The seasonal cycles of hydroclimatic variables over the three river basins are provided in Figs. 8–10. The Yellow River originates in the northern TP and flows eastward through the Loess Plateau and the North China Plain, eventually draining into the Pacific Ocean at the Bohai Gulf on the eastern coast of China. The UYEB above the Tanglai Qu hydrometric station, with an altitude varying from 4.9 km in the southwest to 1.1 km in the northeast, is situated on the northeast side of the TP but also covers a small section of the western Loess Plateau (Fig. 1). It has over 400 mm annual rainfall according to the APHRODITE dataset and an annual mean temperature of approximately 2 C based on the CRU dataset. The UYAB lies in the eastern part of the TP and is influenced by the Asian monsoon. The basin, whose altitude varies from 5.7 km in the west to 4.2 km in the east, drains past the Zhimenda hydrological station (Fig. 1). The integrated precipitation in JJAS accounts for more than 85 % of the total annual precipitation (Fig. 9b), and the JJAS discharge accounts for more than 70 % of the annual total at Zhimenda (Fig. 9d). The Brahmaputra River originates from the Himalayas and passes through the southern TP before it breaks through the eastern Himalayas and turns southward. Elevation of the UBB above the Yangcun hydrometric station ranges between 5.8 and 3.8 km and drops off from the west to the east. Based on the observations, the basin-averaged annual precipitation is 314 mm and the annual mean temperature is −1C.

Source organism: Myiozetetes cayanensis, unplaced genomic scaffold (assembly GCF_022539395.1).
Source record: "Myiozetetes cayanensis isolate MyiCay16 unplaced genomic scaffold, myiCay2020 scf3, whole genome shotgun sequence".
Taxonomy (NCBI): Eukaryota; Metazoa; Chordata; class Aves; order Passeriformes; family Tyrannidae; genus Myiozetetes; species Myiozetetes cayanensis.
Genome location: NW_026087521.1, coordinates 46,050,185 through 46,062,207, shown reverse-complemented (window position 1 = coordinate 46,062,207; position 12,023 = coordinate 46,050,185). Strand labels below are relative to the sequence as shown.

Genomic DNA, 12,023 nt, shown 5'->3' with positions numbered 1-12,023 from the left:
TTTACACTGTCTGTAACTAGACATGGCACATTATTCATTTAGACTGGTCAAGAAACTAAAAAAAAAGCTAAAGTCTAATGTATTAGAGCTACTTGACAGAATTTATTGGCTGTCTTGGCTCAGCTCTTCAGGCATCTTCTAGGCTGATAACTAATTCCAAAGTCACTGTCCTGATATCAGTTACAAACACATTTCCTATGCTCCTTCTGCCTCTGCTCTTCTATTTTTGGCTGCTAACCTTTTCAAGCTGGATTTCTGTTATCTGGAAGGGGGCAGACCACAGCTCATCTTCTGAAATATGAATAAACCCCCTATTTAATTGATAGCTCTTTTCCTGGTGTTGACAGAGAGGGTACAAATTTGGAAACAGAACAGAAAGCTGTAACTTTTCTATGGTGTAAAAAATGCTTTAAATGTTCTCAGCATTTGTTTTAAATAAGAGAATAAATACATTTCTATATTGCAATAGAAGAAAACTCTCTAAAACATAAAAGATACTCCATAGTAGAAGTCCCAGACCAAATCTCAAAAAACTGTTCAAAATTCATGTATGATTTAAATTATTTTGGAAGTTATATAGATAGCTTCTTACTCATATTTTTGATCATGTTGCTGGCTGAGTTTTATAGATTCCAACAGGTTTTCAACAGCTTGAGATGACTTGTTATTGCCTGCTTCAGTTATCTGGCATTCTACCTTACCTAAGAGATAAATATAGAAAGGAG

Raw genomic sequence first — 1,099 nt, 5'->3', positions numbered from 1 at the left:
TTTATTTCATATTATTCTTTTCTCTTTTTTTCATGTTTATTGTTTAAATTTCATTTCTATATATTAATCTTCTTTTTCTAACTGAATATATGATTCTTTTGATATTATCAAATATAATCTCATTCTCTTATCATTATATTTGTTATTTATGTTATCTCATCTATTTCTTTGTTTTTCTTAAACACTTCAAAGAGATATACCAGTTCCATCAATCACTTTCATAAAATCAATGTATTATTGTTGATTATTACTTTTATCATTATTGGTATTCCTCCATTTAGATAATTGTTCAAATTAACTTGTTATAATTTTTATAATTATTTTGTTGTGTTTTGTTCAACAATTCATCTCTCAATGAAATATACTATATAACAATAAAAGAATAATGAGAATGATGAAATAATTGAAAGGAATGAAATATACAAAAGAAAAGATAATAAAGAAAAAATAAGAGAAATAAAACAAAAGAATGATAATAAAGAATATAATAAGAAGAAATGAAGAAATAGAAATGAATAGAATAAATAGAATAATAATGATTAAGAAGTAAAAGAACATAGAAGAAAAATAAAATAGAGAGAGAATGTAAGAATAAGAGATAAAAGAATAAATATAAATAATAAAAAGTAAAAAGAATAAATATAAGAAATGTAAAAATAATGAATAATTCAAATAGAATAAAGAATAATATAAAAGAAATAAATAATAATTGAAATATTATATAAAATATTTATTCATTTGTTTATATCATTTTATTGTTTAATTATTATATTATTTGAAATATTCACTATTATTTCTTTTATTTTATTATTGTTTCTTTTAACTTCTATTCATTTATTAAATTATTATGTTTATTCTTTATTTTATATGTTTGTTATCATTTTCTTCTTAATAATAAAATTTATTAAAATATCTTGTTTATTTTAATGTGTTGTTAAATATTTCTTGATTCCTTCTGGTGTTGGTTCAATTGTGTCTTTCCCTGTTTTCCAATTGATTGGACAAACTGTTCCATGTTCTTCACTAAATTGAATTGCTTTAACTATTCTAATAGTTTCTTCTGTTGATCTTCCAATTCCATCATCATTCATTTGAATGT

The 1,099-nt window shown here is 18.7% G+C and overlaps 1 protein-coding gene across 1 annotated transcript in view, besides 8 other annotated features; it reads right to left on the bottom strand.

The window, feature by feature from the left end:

The seasonal cycle of air temperature is generally accurately reproduced over the three river basins, except for a cold bias during winter, even though the downscaled simulations have already halved the DJF cold bias in the global simulation. The large cold bias in UofT-CCSM4 is likely due to excess winter precipitation (panel b in Figs. 8–10), which results in a snow–albedo feedback on temperature. It is interesting to note that the WRF ensemble actually suffers from a stronger cold bias than the UofT-CCSM4 in spring over the two cooler basins (UYAB and UBB), which is likely associated with the poor representation of snowmelt processes by the much simpler snow model employed in WRF. The JJAS temperatures simulated by both the global and regional models fit the observation well.